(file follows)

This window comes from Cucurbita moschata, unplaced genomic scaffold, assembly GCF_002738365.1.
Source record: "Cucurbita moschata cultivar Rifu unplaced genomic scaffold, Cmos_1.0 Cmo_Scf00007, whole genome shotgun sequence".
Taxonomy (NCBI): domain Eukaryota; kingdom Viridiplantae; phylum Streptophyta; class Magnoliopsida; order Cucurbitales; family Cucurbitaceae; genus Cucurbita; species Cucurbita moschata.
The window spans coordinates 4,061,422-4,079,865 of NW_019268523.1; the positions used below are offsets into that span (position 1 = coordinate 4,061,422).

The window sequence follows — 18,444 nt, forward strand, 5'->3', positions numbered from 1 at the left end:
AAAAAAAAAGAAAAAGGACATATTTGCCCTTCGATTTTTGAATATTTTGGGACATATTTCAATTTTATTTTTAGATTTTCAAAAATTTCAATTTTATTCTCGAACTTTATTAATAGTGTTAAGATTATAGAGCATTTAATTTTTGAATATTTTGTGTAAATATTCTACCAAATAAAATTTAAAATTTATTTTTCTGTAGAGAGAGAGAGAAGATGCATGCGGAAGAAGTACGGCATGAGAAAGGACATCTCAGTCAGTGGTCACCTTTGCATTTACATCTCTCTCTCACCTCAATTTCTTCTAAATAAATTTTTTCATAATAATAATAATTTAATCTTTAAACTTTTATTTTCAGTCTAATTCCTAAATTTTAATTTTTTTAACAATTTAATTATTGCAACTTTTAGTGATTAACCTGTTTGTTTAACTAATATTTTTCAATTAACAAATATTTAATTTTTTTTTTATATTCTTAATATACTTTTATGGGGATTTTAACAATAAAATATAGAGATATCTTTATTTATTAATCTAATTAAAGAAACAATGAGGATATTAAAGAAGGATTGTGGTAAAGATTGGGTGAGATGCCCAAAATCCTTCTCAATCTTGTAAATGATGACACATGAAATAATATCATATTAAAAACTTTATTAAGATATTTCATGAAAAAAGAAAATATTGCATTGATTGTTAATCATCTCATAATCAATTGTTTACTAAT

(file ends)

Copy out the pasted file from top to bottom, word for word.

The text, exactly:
This window comes from Cucurbita moschata, unplaced genomic scaffold, assembly GCF_002738365.1.
Source record: "Cucurbita moschata cultivar Rifu unplaced genomic scaffold, Cmos_1.0 Cmo_Scf00007, whole genome shotgun sequence".
Taxonomy (NCBI): domain Eukaryota; kingdom Viridiplantae; phylum Streptophyta; class Magnoliopsida; order Cucurbitales; family Cucurbitaceae; genus Cucurbita; species Cucurbita moschata.
The window spans coordinates 4,061,422-4,079,865 of NW_019268523.1; the positions used below are offsets into that span (position 1 = coordinate 4,061,422).

The window sequence follows — 18,444 nt, forward strand, 5'->3', positions numbered from 1 at the left end:
AAAAAAAAAGAAAAAGGACATATTTGCCCTTCGATTTTTGAATATTTTGGGACATATTTCAATTTTATTTTTAGATTTTCAAAAATTTCAATTTTATTCTCGAACTTTATTAATAGTGTTAAGATTATAGAGCATTTAATTTTTGAATATTTTGTGTAAATATTCTACCAAATAAAATTTAAAATTTATTTTTCTGTAGAGAGAGAGAGAAGATGCATGCGGAAGAAGTACGGCATGAGAAAGGACATCTCAGTCAGTGGTCACCTTTGCATTTACATCTCTCTCTCACCTCAATTTCTTCTAAATAAATTTTTTCATAATAATAATAATTTAATCTTTAAACTTTTATTTTCAGTCTAATTCCTAAATTTTAATTTTTTTAACAATTTAATTATTGCAACTTTTAGTGATTAACCTGTTTGTTTAACTAATATTTTTCAATTAACAAATATTTAATTTTTTTTTTATATTCTTAATATACTTTTATGGGGATTTTAACAATAAAATATAGAGATATCTTTATTTATTAATCTAATTAAAGAAACAATGAGGATATTAAAGAAGGATTGTGGTAAAGATTGGGTGAGATGCCCAAAATCCTTCTCAATCTTGTAAATGATGACACATGAAATAATATCATATTAAAAACTTTATTAAGATATTTCATGAAAAAAGAAAATATTGCATTGATTGTTAATCATCTCATAATCAATTGTTTACTAAT